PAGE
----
Jellyfish to help improve bio-inspired robotic designs
Researchers have discovered a way in which jellyfish are able to move with the lowest cost of transport of any animal.
Washington: Researchers have discovered a way in which jellyfish are able to move with the lowest cost of transport of any animal.
Researchers found that rather than moving continuously through water while swimming, jellyfish use a critical pause between the contraction and expansion of their bell-shaped body to create a vortex that pushes them forward.
In essence, it displaces the water behind them, creating a "hole" that when re-filled propels them forward.
Shashank Priya, professor of mechanical engineering and Turner Fellow, who led Virginia Tech efforts on the project, said that this feat of motion allows the creature to travel 30 percent farther each stroke cycle, thereby reducing metabolic energy demand by swimming muscles.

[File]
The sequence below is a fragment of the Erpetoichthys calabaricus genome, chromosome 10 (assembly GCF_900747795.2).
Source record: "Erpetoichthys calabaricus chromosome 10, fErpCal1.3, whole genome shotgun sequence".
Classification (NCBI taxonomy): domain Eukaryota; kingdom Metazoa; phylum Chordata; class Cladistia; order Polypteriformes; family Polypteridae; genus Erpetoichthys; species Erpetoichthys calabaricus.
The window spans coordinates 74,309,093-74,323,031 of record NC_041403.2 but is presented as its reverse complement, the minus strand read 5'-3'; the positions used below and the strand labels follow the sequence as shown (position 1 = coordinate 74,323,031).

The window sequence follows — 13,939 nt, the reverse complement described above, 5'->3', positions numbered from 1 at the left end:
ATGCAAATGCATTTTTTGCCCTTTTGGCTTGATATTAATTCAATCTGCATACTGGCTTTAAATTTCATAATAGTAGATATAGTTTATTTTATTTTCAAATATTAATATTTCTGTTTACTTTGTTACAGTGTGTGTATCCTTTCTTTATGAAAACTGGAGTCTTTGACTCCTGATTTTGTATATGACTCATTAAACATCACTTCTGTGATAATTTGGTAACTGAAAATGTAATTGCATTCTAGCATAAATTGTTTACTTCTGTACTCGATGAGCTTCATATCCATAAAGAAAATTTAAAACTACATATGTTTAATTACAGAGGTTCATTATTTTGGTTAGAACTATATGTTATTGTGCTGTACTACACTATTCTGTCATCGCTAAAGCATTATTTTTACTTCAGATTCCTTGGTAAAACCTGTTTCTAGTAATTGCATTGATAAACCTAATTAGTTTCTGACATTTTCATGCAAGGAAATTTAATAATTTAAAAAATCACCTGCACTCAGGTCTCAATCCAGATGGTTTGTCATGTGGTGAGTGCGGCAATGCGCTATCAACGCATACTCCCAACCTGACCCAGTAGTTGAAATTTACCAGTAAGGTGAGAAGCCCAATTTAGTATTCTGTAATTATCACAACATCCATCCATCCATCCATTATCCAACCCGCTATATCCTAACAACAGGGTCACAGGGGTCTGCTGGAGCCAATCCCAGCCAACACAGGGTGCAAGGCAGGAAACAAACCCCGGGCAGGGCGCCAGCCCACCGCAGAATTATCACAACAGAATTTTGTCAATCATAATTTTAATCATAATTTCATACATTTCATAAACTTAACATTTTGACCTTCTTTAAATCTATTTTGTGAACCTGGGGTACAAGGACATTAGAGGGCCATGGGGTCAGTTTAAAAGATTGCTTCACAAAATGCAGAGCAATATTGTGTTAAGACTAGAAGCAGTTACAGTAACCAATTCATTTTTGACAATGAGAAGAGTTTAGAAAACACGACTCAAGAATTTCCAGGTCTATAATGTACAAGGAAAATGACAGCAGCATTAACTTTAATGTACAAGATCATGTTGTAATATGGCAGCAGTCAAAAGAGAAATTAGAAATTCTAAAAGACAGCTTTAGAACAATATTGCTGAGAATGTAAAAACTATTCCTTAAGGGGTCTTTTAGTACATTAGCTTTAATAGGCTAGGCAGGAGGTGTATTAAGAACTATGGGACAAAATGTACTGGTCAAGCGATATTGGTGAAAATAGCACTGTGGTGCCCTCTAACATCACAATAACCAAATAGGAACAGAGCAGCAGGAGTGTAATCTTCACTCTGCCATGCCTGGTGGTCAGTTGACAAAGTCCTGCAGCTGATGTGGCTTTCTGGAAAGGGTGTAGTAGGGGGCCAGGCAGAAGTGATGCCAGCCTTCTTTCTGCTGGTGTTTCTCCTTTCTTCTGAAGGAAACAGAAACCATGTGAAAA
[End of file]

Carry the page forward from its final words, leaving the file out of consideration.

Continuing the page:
He said that the fluid is helping the jellyfish to move and conserve the energy. The fluid is actually pushing them, and when that energy dissipates, they contract again.
Researchers also found that the jellyfish in the study displayed a lower cost of transport - the amount of food and oxygen taken in by the body, versus energy spent in movement- 48 percent lower than other animals in similar studies.
Priya`s team led computational modeling efforts, taking video of the jellyfish movements filmed in laboratory water tanks, and translating that information to computer animation.
The computer modeled jellyfish - unlike the real gelatinous zooplankton filmed in lab settings - allows researchers to control movements of the creature however fast they wish, and in any desired direction.
Virginia Tech also has unveiled a life-like, prototype autonomous robotic jellyfish nicknamed Cyro that is 5 foot 7 inches in length and weighs170 pounds, as part of the larger Office of Naval Research project.
The study has been published in the Proceedings of National Academy of the Sciences.